Brothers Where it Mattered Most

February 28, 2019

Jim Plunkett (Stanford University, 1970) was the runaway winner of the 1970 Heisman trophy as the nation’s top college football player. Born to blind parents, he worked several part-time jobs in high school to help support the family. Plunkett capped a storybook college career by leading Stanford to a 1971 Rose Bowl upset of previously undefeated Ohio State. He played in the NFL for 16 seasons, achieving his greatest success during his nine seasons with the Oakland Raiders, whom he helped lead to two Super Bowl victories. Jim Plunkett’s tells his personal story including his Fraternity experience in this video. 

The Super Bowl MVP recalls joining Delta Tau Delta as a critical moment in his life that helped him prepare them for the NFL's biggest stage.

“The defining moment of my career wasn't something that happened on a football field. It was the day I walked into the Delta Tau Delta fraternity house during my sophomore year at Stanford. Before that point, I was a poor, introverted kid who had started to feel like I didn't belong at that school. After it, I had such a strong support group that I can honestly say the guys in that house helped save my life.

What many people don't realize about Stanford is that it didn't always offer full athletic scholarships. When I was in school in the early 1970s, there were plenty of players who had to help pay for their education by working part-time jobs. Some kids worked in the athletic department while others cleaned up tables in local restaurants. In fact, I was so broke that I had to take out student loans during my final two years of school and I also spent one semester living with my parents in San Jose.

But money was just one of the main reasons I felt out of place at Stanford. I honestly think I came to that university with a lot of pressure on my shoulders. It's no secret that both my parents were blind when I grew up and I always believed I had to resolve a lot of problems by myself. It's not that I didn't feel loved by them. It's just that they could do only so much to help.

So as things got harder for me at Stanford, I started to feel like my dreams were dying. I had a tumor removed during an operation in my first year on campus. I also was a fourth-string quarterback as a freshman and the offense was more suited for mobile players who could roll out instead of traditional drop-back passers like myself. And when you factored in all the other issues that I was dealing with off the field, I honestly can say the frustration was mounting quickly.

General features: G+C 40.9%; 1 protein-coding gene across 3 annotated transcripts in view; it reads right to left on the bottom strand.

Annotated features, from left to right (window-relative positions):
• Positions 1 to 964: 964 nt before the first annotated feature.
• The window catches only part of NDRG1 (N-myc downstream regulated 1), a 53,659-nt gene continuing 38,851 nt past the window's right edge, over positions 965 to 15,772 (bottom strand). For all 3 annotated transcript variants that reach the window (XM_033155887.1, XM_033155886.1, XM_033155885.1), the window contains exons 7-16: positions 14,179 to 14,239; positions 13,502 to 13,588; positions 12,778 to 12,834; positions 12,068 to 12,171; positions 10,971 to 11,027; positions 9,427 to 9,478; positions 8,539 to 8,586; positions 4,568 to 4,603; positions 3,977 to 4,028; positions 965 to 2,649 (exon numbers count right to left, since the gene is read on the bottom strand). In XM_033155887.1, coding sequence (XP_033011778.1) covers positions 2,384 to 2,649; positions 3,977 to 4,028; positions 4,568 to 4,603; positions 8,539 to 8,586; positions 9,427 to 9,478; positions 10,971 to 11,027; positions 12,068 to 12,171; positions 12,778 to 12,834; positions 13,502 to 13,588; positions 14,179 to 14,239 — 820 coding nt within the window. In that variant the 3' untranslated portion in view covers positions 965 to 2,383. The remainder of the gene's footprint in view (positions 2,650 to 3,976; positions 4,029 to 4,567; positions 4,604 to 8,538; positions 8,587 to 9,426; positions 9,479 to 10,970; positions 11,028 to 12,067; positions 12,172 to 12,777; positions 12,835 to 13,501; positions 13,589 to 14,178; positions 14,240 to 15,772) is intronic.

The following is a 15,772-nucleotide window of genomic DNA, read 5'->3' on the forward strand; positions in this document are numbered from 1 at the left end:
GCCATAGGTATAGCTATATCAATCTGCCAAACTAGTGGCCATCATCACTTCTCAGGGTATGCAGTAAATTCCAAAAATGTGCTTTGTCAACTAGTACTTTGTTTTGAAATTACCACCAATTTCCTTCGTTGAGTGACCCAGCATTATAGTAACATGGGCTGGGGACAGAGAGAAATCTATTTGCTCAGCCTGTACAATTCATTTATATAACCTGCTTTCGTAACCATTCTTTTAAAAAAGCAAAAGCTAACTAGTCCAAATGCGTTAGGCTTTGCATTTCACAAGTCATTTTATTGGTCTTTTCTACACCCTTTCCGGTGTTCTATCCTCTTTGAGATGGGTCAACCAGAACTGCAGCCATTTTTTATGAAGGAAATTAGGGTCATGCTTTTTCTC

So when I joined Delta Tau Delta, I didn't have any idea what the house could do for me. I was simply looking for a place to belong and I wound up finding all these friends, many of whom were athletes like myself. They helped keep my confidence up and they made me realize that I could succeed at Stanford. When I think back to how much they did for me -- even if it was something as small as letting me borrow a car -- I often wonder what would've happened if I'd signed on with a different fraternity.

See, I don't think it's a coincidence that my playing career took off in the years after I became a Delta Tau Delta member. I just felt better about myself and the opportunities on the field started to come more easily. In fact, I became even more comfortable on the field, as the coaches changed the offense prior to my junior year to accentuate my strengths. Suddenly, the shy kid with few friends was the leader of the team.

But even now, I give a lot of credit to the guys in that house. They kept my spirits up and they didn't let me get so low that transferring or quitting became a viable solution to my problems. So when I think about all the things that happened to me on the professional level -- from being the top pick in the 1971 draft to resurrecting my career in Oakland -- I always look back to those times with fond memories. Aside from my real family, the young men in that house were some of the most important people ever to enter my life.”

As told to ESPN’s Jeffri Chadiha